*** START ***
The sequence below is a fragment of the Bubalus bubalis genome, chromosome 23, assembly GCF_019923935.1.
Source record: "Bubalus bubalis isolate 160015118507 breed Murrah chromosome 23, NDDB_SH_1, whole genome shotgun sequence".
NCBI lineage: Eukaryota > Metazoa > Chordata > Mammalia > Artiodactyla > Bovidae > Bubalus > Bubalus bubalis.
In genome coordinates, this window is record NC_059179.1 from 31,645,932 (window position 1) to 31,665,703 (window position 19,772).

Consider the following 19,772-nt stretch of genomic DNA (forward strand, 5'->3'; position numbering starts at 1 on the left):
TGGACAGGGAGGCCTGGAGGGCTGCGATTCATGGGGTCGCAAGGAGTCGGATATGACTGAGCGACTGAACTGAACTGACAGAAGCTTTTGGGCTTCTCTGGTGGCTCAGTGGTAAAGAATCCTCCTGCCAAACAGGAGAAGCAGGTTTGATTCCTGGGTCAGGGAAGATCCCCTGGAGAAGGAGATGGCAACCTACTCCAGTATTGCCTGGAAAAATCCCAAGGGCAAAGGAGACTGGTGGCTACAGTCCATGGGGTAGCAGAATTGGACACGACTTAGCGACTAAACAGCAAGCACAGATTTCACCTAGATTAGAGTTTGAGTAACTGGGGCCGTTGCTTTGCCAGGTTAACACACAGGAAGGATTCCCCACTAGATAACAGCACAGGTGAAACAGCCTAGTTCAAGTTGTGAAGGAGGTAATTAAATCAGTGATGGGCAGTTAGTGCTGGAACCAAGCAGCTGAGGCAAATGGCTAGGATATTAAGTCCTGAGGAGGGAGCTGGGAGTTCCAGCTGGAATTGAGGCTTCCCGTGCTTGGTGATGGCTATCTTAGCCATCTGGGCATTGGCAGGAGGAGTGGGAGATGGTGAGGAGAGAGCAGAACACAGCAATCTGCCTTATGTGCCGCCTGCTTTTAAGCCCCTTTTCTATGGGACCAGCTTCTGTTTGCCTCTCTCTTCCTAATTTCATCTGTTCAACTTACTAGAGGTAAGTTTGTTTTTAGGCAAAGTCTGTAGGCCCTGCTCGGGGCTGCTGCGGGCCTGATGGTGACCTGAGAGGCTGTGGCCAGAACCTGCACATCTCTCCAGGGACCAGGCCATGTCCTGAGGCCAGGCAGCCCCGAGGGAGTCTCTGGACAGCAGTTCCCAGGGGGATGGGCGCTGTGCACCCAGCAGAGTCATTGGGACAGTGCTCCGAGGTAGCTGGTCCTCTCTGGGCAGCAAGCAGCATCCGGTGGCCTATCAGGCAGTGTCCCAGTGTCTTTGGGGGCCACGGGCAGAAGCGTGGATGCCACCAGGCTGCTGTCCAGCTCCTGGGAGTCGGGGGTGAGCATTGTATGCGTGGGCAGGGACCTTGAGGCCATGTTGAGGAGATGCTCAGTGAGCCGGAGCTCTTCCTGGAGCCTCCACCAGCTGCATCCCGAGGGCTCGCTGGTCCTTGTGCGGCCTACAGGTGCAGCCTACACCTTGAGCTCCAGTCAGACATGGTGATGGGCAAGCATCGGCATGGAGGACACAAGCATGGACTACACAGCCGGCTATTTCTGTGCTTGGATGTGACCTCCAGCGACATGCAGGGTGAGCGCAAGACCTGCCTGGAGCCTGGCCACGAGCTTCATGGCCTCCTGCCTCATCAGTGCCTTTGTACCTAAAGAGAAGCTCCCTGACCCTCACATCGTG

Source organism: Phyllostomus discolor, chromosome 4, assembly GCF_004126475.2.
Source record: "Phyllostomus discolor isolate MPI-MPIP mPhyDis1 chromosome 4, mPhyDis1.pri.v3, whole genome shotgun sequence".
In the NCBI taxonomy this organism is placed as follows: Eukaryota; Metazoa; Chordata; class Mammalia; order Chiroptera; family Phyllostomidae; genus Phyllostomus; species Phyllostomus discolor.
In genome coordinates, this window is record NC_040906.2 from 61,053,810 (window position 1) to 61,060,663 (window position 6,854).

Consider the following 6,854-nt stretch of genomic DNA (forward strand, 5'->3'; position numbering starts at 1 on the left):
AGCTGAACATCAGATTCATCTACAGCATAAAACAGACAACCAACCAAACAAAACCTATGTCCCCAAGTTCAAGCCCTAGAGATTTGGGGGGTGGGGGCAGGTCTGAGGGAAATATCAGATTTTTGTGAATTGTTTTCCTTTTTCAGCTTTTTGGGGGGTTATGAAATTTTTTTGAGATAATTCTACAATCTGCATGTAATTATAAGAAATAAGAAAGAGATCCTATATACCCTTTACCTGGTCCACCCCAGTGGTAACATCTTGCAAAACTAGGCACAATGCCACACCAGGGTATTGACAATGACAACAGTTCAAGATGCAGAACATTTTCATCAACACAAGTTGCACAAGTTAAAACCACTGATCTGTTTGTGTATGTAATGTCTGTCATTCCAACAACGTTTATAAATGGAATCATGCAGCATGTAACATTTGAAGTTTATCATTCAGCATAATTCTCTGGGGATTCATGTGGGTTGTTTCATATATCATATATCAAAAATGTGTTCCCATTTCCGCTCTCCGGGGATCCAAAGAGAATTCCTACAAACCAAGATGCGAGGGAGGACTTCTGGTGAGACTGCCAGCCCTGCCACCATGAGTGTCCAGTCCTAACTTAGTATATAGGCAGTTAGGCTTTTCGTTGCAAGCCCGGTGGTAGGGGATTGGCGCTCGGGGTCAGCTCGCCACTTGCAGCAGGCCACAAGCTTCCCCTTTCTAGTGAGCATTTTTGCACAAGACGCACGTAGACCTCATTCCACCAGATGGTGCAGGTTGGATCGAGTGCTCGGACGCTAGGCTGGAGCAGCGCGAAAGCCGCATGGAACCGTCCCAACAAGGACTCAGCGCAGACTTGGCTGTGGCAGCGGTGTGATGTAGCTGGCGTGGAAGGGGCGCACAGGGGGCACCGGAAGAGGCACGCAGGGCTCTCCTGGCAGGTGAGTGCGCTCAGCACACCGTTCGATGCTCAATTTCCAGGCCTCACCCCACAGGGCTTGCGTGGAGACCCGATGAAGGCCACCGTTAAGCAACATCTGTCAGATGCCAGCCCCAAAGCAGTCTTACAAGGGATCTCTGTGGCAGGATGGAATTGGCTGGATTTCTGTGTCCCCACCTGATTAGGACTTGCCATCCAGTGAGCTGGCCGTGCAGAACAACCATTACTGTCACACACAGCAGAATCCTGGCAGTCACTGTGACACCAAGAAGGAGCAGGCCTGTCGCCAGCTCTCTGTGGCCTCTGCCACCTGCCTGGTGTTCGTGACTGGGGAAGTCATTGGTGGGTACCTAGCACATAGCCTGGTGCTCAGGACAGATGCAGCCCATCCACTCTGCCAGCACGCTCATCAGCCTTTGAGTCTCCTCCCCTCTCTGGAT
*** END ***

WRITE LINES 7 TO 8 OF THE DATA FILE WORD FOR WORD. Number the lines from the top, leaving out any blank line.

Source organism: Phyllostomus discolor, chromosome 4, assembly GCF_004126475.2.
Source record: "Phyllostomus discolor isolate MPI-MPIP mPhyDis1 chromosome 4, mPhyDis1.pri.v3, whole genome shotgun sequence".